The foregoing rules illustrate the qualifications of a valid charitable trust. Once a testamentary CRAT or CRUT has been validly established, a client’s estate becomes entitled to a charitable estate tax deduction equal to the actuarial value of the remainder interest passing to the charity. Once the testamentary CLAT or CLUT has been validly established, a client’s estate becomes entitled to a charitable estate tax deduction equal to the actuarial value of the guaranteed annuity or unitrust interest. These calculations are designed to determine the present value of the amounts passing to charity. The values are not subsequently adjusted even if the value of the trust assets appreciates or depreciates significantly from the projected values. Thus, the charitable deduction is locked upon the creation of the charitable trust.
Example: Assume that X is charitably inclined and has a taxable estate of $12,000,000. Assume further that X has not utilized any of his $5,340,000 estate tax exemption amount. If X dies leaving all $12,000,000 to his two sons, A and B, X’s estate would owe approximately $2,448,000 in federal estate tax and $540,000 in Pennsylvania inheritance tax. After the payment of death taxes, A and B would each receive approximately $4,506,000. Thus, approximately 25% of the X’s estate will be lost to death taxes, and no portion of X’s estate will be left to charity.
Assume now that rather than leaving all $12,000,000 outright to A and B, X’s estate plan provides for the distribution in equal shares to A and B of an amount equal to X’s remaining federal estate tax exemption amount (preferably these amounts would be held in generation-skipping dynasty trusts for the benefit of A and B and their respective descendants), with the balance to be divided equally into two shares. One share would fund separate CRATs for the benefit of A and B for a twenty year period, with the remainder to be distributed to X’s favorite charity, C, and the other share would fund a single CLT that benefits C for a term of twenty years with the remainder to be distributed equally to A and B.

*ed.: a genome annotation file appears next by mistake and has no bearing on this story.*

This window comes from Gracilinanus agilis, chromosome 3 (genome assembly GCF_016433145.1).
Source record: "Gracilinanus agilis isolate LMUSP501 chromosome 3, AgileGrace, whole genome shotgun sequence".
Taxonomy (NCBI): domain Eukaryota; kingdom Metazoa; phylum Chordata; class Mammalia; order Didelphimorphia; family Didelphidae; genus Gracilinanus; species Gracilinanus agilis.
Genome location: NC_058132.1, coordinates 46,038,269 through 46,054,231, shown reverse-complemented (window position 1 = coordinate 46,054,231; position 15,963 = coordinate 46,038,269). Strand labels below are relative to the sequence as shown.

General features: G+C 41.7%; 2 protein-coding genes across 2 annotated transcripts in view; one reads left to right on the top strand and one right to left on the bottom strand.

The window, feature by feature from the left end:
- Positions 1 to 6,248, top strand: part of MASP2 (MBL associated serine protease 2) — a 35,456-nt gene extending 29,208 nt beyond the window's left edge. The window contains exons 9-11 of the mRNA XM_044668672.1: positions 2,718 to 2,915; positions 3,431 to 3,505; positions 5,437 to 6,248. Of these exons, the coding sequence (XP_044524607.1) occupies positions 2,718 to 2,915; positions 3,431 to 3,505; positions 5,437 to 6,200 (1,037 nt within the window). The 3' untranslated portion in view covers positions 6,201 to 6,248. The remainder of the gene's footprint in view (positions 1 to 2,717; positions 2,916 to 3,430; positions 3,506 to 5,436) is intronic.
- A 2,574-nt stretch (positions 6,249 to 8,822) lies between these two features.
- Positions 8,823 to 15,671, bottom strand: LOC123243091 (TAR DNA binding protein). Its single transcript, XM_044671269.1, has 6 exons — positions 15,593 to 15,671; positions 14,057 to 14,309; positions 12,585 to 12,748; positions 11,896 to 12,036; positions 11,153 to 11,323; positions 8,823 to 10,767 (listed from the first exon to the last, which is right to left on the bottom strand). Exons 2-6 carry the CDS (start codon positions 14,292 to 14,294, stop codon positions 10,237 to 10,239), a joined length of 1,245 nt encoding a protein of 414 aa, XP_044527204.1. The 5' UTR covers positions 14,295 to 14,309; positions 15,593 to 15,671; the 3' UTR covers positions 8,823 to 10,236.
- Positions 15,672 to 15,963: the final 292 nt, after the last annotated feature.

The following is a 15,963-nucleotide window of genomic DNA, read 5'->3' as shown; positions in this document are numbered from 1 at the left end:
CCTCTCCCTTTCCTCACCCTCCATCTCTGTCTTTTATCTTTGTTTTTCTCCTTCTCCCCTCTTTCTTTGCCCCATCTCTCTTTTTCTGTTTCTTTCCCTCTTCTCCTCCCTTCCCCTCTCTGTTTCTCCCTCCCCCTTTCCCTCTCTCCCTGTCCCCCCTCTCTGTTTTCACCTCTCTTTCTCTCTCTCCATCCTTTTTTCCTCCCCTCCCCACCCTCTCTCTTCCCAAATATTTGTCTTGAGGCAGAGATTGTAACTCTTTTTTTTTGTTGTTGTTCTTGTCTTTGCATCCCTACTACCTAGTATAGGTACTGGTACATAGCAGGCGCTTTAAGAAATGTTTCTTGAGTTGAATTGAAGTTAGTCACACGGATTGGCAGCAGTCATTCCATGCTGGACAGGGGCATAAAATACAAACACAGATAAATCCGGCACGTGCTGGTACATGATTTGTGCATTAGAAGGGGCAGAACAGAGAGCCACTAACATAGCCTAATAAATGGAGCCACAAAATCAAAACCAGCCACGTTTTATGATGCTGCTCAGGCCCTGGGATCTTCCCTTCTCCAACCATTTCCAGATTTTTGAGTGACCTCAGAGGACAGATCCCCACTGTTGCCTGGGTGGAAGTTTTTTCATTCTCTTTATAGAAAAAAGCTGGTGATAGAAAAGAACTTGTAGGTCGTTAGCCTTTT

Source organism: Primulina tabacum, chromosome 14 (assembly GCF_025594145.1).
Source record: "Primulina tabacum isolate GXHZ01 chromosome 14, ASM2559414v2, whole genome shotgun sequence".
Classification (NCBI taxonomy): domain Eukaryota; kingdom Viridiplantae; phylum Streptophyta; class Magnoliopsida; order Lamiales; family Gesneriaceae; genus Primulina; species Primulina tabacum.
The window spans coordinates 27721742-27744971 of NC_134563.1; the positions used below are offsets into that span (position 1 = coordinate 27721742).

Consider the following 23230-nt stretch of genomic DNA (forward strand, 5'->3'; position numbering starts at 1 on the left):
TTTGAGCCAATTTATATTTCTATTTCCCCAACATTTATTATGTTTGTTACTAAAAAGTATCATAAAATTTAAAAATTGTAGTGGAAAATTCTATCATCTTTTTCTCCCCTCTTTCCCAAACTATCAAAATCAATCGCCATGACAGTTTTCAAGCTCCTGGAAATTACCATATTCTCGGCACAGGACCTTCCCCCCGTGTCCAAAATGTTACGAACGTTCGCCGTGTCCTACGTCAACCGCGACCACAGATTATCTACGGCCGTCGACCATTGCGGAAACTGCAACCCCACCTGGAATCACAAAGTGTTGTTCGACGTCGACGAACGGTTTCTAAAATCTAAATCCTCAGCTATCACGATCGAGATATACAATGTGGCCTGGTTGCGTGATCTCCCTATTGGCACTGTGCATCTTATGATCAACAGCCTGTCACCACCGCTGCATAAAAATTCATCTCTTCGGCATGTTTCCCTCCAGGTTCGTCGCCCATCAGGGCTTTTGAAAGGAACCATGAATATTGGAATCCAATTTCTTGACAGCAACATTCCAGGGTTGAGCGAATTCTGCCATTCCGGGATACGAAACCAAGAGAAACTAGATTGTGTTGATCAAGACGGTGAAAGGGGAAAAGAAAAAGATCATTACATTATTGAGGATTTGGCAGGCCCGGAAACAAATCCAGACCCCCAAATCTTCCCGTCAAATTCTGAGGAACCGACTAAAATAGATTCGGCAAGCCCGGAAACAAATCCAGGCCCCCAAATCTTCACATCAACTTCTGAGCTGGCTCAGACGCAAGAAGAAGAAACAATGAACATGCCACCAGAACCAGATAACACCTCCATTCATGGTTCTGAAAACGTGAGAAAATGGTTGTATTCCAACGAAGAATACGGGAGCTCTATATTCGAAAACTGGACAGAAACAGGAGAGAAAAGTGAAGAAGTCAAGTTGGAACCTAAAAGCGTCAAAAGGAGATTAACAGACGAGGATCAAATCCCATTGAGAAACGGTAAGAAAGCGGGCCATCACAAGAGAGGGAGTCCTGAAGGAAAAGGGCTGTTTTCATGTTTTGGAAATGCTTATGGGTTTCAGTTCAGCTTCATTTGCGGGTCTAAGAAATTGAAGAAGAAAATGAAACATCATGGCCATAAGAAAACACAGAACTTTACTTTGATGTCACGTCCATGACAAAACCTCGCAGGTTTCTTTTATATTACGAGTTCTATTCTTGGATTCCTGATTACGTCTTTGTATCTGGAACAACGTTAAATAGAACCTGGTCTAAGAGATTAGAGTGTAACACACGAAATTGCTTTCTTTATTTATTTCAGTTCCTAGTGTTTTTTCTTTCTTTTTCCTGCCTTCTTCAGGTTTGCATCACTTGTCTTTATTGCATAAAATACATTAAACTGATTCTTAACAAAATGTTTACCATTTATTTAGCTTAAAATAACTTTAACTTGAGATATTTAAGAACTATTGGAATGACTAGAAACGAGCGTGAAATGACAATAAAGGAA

If we assume these shares are each $3,330,000 ($12,000,000 less $5,340,000 divided by 2), then the CRATs could pay out approximately $85,000 annually to A and B for twenty years. Assuming growth of 8% annually, the remainder of each CRAT would be almost $4,000,000. Thus, approximately $8,000,000 would be distributed to C when the trusts terminate. The CLAT for 20 years would distribute $165,000 annually to C. At the end of its twenty year term, the remainder, which would be almost $8,000,000 assuming 8% growth, would be distributed to A and B. Additionally, the combination of the CRATs and the CLAT would provide a charitable deduction against estate tax in the amount of $3,356,355, which would save almost $1,500,000 of estate tax and inheritance tax.
By incorporating charitable trusts in his estate plan, X is able to provide each of X’s children with an initial distribution of $2,670,000, an income stream of approximately $85,000 for a term of 20 years, and a distribution of almost $4,000,000 after 20 years. Additionally, X is able to provide a significant benefit to his preferred charity, for which his estate is entitled to a charitable estate tax deduction.
Incorporating charitable trusts into an estate plan can be an excellent way for clients to ensure the financial stability of a client’s surviving spouse or family while also entitling the client’s estate to a charitable deduction. Although the requirements to establish a charitable trust can be very technical, and the consequences of failing to comply with the rules quite severe, there are many ways in which charitable trusts can be individually tailored to fit a variety of estate plans and can accomplish a wide range of objectives.